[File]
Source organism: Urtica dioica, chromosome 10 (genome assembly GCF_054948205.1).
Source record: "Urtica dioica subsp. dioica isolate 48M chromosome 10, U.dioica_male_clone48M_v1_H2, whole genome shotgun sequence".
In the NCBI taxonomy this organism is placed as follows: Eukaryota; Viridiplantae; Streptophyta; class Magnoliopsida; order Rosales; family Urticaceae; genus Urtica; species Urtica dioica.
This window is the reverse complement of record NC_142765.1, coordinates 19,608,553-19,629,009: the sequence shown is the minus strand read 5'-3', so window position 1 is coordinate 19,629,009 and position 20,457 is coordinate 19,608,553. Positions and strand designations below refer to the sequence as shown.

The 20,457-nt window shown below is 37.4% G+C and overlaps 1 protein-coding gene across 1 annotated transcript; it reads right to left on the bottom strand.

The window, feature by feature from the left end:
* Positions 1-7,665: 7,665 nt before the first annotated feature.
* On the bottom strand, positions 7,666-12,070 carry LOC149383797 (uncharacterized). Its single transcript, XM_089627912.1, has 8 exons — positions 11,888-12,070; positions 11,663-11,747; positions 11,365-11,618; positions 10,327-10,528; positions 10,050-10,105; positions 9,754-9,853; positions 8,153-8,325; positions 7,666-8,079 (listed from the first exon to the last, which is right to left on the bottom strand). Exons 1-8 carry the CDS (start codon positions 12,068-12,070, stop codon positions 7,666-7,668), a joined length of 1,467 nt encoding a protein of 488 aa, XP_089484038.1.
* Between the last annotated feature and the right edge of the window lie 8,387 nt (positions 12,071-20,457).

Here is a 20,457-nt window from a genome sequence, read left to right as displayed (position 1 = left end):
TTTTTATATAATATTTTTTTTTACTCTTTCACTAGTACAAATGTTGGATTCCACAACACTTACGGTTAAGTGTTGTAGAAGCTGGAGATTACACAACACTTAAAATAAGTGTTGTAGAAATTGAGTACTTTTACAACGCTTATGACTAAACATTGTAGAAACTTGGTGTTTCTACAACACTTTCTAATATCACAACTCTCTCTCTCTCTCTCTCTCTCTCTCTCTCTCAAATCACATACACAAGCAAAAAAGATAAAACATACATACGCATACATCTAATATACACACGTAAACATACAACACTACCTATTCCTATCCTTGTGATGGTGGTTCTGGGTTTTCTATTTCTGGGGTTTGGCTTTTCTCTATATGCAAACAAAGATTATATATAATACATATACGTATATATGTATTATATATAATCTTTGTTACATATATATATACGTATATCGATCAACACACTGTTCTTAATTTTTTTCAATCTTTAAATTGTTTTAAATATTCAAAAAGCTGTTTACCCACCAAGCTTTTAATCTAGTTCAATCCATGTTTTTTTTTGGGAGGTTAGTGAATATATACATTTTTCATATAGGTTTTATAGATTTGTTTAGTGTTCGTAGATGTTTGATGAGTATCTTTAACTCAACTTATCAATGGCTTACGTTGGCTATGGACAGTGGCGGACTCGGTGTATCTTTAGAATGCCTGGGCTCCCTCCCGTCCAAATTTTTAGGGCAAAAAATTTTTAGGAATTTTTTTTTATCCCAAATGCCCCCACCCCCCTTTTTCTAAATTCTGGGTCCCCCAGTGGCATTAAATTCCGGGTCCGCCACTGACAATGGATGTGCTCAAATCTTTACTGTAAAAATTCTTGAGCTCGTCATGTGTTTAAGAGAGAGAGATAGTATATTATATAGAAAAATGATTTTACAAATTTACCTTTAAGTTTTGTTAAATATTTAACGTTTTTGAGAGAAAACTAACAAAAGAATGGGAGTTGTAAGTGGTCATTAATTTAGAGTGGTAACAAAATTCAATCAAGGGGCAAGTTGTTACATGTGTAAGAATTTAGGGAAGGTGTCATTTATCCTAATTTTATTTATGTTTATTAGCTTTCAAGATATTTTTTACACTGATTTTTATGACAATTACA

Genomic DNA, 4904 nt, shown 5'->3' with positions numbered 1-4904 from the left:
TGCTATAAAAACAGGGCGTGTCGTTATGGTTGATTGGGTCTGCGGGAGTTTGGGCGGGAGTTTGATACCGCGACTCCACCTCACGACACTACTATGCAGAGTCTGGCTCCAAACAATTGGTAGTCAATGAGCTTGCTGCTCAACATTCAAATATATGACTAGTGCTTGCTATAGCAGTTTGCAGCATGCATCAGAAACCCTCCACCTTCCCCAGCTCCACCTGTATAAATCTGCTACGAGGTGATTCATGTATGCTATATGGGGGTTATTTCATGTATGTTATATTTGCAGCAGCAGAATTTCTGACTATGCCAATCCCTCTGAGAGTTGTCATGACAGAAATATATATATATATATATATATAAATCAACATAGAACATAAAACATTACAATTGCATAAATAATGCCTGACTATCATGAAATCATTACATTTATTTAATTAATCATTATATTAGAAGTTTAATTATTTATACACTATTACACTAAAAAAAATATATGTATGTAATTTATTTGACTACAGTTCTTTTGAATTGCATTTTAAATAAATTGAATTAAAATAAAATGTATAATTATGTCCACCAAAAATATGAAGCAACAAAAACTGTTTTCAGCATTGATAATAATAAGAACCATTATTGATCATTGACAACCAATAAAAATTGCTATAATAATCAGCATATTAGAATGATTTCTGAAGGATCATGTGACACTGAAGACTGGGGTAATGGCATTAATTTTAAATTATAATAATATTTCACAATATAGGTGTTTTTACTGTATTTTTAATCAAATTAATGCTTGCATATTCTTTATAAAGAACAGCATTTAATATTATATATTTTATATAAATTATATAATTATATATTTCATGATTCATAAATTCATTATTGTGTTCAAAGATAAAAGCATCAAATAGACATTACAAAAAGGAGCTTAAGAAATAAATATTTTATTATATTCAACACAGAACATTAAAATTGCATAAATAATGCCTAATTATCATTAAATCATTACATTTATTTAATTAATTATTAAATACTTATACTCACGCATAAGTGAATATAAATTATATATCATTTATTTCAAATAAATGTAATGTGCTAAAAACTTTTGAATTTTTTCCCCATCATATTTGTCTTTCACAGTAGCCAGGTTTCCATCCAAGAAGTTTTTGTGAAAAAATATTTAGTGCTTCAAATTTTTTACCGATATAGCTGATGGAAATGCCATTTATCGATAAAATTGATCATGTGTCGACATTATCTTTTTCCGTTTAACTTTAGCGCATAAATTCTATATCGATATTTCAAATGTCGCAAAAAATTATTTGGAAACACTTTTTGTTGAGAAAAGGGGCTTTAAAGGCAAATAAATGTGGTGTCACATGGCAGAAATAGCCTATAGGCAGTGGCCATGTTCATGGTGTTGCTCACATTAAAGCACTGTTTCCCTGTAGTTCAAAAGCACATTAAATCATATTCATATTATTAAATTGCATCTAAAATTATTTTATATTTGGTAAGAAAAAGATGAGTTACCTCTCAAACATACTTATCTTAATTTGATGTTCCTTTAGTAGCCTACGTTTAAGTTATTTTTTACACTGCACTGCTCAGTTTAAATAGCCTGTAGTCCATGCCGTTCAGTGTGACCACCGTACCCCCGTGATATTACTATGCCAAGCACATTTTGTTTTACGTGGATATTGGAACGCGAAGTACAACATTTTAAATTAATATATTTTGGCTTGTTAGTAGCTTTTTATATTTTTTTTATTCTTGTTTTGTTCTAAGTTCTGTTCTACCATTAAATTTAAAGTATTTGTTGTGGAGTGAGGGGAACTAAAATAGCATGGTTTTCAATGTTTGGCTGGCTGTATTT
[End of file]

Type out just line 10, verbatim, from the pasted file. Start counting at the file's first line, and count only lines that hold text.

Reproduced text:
Here is a 20,457-nt window from a genome sequence, read left to right as displayed (position 1 = left end):